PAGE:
• Set expectations upfront regarding length of time and commitment required

• Initially concentrate on easier to achieve results

• Focus on and magnify Strengths

• Attend as much to changing client behavior as changing perceptions of behavior Don’t Expect Instant Results Behavioral change takes time. In certain situations, change can take longer than expected, because the executive client usually needs to become aware of how the behavior is hindering his/her performance in the new role before being willing to change. After awareness, the client can begin to make some changes with the help of a coach and the internal HR team. Mike, an engineering vice president at a large high tech company was given feedback by his coach that certain staff thought that he was rude and abrupt. He was startled to learn this information, because he did not recognize his own behavior and Copyright 2002 Ruben Consulting Group, Jan Schmuckler Consultation All Rights Reserved thought of himself as a warm and friendly person. He realized that he did not speak to the administrators or receptionists, because it would “waste everyone’s time.” What he thought was efficiency, they considered rude. He finally recognized that in his zeal to always complete tasks on time and within budget, he blocked out everything except the task. Other people were not on his radar screen nor had he cared or noticed how many ‘dead bodies’ he had left behind. To change this sort of behavior takes time, patience and practice. The star performer needs proof of the ineffective behavior through a 360-degree feedback process and time to make the changes necessary after gaining awareness.

Some skills are more difficult to develop than others. Skills that can easily be learned in a classroom and require just a few behavioral adjustments include but are not limited to presentations skills, writing skills, and negotiation skills. Other skills that require a new mindset, new way of thinking and complex understanding of human behavior take longer.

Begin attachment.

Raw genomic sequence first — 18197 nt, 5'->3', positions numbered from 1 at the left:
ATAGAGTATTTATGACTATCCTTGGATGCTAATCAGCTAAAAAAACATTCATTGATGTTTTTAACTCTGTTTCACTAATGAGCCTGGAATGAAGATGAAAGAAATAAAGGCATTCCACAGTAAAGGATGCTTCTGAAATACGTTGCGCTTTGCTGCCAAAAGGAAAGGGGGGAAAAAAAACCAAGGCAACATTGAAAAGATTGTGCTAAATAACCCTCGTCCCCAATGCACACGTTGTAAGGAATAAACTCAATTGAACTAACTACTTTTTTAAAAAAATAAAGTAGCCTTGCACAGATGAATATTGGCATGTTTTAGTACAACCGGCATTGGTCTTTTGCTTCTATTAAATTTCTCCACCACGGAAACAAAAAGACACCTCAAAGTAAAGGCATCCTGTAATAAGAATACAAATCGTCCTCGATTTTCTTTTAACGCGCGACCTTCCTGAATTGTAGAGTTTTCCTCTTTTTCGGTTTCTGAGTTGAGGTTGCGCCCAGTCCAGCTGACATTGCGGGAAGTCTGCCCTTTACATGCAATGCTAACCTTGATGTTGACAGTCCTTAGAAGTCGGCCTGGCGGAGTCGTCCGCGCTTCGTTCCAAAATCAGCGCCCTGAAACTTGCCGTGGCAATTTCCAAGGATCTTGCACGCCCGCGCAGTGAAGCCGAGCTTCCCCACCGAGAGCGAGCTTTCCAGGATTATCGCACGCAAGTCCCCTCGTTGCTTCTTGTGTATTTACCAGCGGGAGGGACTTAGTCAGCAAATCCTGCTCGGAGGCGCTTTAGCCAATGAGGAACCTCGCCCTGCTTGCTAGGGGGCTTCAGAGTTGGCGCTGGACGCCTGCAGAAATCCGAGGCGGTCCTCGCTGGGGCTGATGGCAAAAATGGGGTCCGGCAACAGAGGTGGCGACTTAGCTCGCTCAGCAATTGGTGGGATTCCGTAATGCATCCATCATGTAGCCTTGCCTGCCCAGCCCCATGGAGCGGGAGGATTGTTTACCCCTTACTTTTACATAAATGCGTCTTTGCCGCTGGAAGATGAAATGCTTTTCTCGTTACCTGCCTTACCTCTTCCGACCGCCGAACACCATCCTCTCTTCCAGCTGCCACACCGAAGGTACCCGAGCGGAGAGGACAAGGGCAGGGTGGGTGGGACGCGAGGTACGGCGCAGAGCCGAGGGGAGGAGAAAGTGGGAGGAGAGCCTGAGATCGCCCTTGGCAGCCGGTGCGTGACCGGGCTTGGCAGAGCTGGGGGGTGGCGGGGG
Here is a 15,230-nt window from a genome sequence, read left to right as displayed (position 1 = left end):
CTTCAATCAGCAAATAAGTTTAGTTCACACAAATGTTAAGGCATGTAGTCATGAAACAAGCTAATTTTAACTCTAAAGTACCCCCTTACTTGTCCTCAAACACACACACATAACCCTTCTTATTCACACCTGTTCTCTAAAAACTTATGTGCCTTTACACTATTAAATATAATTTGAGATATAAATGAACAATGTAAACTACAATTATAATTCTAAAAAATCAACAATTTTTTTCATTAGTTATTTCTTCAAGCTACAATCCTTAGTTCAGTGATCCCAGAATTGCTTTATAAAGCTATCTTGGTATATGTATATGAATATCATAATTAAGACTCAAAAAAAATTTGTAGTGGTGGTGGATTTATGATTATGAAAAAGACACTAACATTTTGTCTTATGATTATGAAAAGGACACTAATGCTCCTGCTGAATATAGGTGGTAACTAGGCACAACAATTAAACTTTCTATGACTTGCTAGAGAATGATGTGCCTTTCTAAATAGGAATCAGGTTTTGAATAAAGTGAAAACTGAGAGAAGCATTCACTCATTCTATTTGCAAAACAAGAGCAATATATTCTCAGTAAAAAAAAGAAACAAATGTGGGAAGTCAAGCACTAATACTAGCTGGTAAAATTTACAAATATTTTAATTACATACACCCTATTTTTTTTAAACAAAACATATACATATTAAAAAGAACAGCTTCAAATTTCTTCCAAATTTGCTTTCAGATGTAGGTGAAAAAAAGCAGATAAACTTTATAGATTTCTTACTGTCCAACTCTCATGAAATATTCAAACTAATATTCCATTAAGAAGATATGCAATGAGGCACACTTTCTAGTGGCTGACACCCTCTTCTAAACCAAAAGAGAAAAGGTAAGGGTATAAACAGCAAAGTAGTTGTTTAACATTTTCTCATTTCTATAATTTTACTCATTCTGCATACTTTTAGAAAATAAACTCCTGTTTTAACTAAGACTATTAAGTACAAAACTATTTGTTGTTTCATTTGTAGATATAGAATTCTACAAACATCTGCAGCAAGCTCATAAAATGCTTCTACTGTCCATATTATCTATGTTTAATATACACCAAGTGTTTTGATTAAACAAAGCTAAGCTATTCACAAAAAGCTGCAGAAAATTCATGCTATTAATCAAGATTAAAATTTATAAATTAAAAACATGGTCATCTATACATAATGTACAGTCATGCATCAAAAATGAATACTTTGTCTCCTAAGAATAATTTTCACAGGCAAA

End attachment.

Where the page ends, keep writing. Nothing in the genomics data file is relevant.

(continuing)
Learning to think strategically, motivating others, and becoming adept at organizational politics are among the key leadership competencies that are more complex and take longer to master.

Set Expectations Upfront Executive clients need to know that the commitment to work with a coach is a long-term one, because deep behavioral change takes time for positive and lasting results to occur.

Star performers are accustomed to achieving their goals rapidly and are not as comfortable taking a long time to get results. It is equally important to remind the manager that the process is lengthy and that the organization should give the person the time it takes to fill these development gaps. Not all companies are ready to allow the executive that needed time. Henrietta was a VP hired by the president of the company because of her expertise in a field that the company lacked. She was extremely knowledgeable and a real go-getter although this was her first corporate job in a Silicon Valley firm. The company expected all its vice presidents to manage a staff of at least seven to twelve people. She had never managed people before this assignment and had many gaps with regards to management and leadership skills. The coach was asked by the VP of HR to work with Henrietta only to discover after several weeks that the President did not think that Henrietta could change fast enough. The company wanted to put her in an individual contributor role and not make the commitment to allow her to change at her own rate. The coach in the contracting phase needs to ascertain if the organization is ready to make the commitment along with the client.

Concentrate on Easy to Achieve Results A coach can help an executive client focus on a handful of behavioral changes that will be the easiest to get results from and that will most quickly close the development gap.

This will build the confidence of the client, his/her manager, and the organization. It is important to show some early successes so that everyone can see the initial results and commit to a lengthier process. When an organization recognizes productive behavioral change, the person is considered more valuable to the company. In one case, Peter was seen as a person who got results but had no meeting management skills. His idea of a good meeting was to do all of the talking and make all of the decisions. These behaviors Copyright 2002 Ruben Consulting Group, Jan Schmuckler Consultation All Rights Reserved were at odds with the company culture that was very collaborative. A few techniques from the coach and support from HR in the meetings helped the executive client be viewed as more effective. The organization was also very satisfied. This easy to achieve result was the first step in a series of behavioral changes that Peter had to make. The initial success helped him commit to a long -term process.